Crop rotation refers to the practice of growing different types of crops in the same area of land over a number of seasons.
Why is crop rotation important you might ask? Several problems begin to appear when you plant the same crop in the same field season after season, year after year. Problems that might appear include decreased yields and less fertile soil quality. When the same type of crop is planted repeatedly in the same area it continuously drains the land of the same nutrients needed for that plants growth. As well, pest levels might be difficult to control when they learn to make a home near a field that always carries the same variety of crop. Land erosion is also more common if the same type of crop is planted repeatedly.
Scheduled crop rotation is key in mitigating these effects. Different types of plants require different types of nutrients from the soil. Routinely changing crops allows for the land to remain fertile, since not all of the same nutrients are being used each season by the same crop. For example, rotating ginger with leguminous crops on a 5-year rotation plan is recommended to help replenish soil fertility.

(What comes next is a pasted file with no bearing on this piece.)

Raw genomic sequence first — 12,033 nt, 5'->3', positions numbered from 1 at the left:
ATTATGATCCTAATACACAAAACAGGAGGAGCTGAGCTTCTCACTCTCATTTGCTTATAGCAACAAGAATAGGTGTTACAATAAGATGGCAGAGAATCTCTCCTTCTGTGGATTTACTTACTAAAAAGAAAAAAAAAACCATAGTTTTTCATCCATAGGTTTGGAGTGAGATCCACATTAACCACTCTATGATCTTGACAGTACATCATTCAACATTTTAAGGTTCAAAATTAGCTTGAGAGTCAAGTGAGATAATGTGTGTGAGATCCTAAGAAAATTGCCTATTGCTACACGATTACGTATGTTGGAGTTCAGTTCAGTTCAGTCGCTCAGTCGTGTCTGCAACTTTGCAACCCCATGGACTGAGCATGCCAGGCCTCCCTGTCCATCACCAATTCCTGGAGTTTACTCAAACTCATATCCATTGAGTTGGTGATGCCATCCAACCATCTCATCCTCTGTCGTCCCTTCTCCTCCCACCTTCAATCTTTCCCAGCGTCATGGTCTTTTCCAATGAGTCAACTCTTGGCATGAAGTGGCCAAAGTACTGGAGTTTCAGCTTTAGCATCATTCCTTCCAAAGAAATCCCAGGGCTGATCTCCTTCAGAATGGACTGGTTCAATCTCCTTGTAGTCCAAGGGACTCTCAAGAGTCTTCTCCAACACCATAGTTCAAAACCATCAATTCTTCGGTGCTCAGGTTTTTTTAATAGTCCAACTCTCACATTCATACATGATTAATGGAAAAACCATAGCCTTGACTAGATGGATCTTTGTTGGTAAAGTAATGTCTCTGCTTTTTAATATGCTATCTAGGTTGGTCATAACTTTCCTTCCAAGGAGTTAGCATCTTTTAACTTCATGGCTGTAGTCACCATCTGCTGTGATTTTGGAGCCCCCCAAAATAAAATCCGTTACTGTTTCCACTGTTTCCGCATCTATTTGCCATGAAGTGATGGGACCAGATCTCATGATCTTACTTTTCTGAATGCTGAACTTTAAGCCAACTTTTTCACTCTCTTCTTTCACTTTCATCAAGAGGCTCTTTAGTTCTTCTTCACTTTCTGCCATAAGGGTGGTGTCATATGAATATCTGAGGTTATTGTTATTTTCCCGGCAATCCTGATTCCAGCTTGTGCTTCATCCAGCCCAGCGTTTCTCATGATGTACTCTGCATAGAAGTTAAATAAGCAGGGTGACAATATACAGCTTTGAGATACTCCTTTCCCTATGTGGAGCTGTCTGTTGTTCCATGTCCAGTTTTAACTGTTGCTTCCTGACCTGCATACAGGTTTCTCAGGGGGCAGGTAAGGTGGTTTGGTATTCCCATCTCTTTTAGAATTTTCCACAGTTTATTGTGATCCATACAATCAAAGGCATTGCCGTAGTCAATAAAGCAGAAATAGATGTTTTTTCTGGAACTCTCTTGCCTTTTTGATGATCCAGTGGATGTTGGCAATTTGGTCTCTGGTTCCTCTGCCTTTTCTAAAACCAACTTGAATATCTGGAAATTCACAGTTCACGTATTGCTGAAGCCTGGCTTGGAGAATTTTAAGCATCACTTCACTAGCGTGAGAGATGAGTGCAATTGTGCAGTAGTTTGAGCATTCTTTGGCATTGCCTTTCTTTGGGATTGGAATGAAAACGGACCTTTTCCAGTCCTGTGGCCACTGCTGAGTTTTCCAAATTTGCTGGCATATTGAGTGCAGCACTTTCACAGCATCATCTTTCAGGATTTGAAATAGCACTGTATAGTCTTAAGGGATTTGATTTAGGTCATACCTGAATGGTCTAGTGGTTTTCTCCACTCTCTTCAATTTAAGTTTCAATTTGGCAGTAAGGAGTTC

Crop rotation also combats against soil erosion. By alternating between crops with deep roots and those with shallow roots helps to improve soil stability and prevents erosion.
Exactly how crops are rotated is determined by a number of factors including the type of soil, precipitation, climate and buyer markets for various crops. Amount rotation is dependent on farmer’s preference and circumstances. If you have not rotated your crops previously you might want to look into doing so.
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